Minister for Agriculture, Food and the Marine Simon Coveney received an independent report on matters relating to donkey welfare in Ireland.

The report, launched at the School of Veterinary Medicine, University College Dublin, links the uncontrolled eligibility of donkeys for subsidy payments granted for ‘Areas of Natural Constraint’ (ANC) with potentially driving a market for indiscriminate breeding.

Uncontrolled production is considered key to the increased numbers of donkeys being abandoned in Ireland in recent years - there is an excess of supply (in particular uncastrated colts) over demand.

The report was commissioned by The Donkey Sanctuary in response to the increase in abandonments being dealt with by the charity in recent years. During 2014, 400 donkeys were admitted into the care of the charity’s Cork Sanctuary and, with 366 donkeys already admitted between January and the end of August 2015, the trend shows no sign of declining. The majority of these abandonments are young males - the cost of castrating and microchipping a donkey or mule colt is often considered greater than the profit a breeder might make selling excess stock.

Latest figures published in the report indicate that over 2,500 donkeys are registered as Livestock Units for the purposes of claiming within the ANC scheme (previously called ‘Disadvantaged Area Scheme’, ‘Area Aid’ or simply ‘headage’).These donkeys ‘earnt’ their keepers €1.6m in 2014. The Donkey Sanctuary finds that figures for donkey abandonments and relinquishments are highest in counties with significant ANC activity, notable Counties Galway and Mayo which comprise approximately 30% of ANC applications relating to donkeys.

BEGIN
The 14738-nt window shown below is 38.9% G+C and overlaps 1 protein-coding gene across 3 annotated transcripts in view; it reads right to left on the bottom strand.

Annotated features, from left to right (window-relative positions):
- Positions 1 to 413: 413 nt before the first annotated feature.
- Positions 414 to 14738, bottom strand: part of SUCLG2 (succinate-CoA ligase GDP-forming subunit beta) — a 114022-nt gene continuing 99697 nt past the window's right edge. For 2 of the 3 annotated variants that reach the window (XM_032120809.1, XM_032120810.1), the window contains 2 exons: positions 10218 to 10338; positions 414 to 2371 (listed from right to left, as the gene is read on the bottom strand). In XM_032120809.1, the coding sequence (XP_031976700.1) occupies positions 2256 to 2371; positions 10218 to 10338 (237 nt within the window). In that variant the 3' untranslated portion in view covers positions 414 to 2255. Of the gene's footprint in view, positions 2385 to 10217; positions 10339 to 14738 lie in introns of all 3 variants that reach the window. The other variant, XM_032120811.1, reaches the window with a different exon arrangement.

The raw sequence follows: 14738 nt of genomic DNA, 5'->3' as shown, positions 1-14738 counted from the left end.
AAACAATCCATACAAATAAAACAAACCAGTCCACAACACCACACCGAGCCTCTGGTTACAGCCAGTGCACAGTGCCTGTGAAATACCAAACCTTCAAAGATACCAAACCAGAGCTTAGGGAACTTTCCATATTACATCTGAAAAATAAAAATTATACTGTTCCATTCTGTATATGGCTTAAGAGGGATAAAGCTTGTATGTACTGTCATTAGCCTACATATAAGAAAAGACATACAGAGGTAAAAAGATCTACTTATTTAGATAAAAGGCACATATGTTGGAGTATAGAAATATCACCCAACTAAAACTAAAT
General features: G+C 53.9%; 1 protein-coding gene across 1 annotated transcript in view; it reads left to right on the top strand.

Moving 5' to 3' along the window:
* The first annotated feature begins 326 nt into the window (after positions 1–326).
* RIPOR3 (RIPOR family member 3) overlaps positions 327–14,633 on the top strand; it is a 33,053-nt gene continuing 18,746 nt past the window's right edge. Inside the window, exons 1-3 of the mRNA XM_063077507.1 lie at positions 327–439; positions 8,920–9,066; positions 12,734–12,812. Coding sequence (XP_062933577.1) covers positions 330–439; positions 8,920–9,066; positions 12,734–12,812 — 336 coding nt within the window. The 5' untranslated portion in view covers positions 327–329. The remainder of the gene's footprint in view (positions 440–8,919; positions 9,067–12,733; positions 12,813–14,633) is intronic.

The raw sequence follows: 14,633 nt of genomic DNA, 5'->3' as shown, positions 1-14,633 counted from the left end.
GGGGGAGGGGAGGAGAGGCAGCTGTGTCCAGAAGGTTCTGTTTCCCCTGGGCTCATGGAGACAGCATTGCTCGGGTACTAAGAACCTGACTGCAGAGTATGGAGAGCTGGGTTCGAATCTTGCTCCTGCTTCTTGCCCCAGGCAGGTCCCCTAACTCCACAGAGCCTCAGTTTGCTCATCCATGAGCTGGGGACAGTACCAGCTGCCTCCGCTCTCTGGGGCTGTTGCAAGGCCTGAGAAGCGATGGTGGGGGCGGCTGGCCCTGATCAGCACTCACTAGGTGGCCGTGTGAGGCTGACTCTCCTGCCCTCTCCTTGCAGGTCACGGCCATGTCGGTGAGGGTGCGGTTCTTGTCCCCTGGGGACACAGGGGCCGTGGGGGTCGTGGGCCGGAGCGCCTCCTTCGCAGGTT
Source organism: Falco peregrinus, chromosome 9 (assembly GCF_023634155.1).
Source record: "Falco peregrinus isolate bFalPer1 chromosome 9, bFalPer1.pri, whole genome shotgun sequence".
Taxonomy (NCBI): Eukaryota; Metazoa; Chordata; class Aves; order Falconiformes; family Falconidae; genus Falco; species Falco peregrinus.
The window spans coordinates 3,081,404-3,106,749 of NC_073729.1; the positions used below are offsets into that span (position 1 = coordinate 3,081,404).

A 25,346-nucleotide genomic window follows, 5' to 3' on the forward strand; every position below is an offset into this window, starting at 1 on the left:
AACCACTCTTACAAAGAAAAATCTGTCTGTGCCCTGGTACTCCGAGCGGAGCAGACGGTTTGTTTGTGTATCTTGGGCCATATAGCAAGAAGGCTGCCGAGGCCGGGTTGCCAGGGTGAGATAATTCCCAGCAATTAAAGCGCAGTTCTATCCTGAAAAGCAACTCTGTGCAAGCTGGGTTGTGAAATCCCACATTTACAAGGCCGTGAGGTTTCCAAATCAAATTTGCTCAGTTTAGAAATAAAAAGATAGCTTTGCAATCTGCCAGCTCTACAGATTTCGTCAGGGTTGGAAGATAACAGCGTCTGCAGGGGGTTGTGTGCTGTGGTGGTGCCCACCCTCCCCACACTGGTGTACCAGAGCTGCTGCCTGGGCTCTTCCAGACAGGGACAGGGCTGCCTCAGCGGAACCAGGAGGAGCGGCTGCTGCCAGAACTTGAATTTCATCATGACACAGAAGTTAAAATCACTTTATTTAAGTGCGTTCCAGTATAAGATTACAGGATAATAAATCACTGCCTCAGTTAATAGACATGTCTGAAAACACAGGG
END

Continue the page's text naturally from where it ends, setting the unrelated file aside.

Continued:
Andy Foxcroft, Director of Care and Welfare for The Donkey Sanctuary, says: “Breeding and keeping of donkeys in Ireland is unregulated and until recent times has been viewed as a profitable enterprise; however, the market quickly collapsed during the period of economic depression in Ireland. The results of this study will be used to develop the charity’s operational strategy for future years in Ireland, meaning The Donkey Sanctuary can best reach donkeys in need of care and owners in need of support.”

The Donkey Sanctuary has called for the following changes to the ANC scheme:

• Gradual changes in donkey eligibility criteria with a phasing out of new donkey registrations and new registrants using donkeys

• Inclusion of donkey welfare standards and inspections as a prerequisite for gaining ANC payments when using donkeys as Livestock Units.

• Penalties (such as payment withdrawal) for those who do not meet the required standards

• Uncastrated donkeys should not be eligible as Livestock Units in the ANC subsidy scheme

In addition the charity calls for enhanced monitoring and enforcement of Equine Identification and Registration legislation.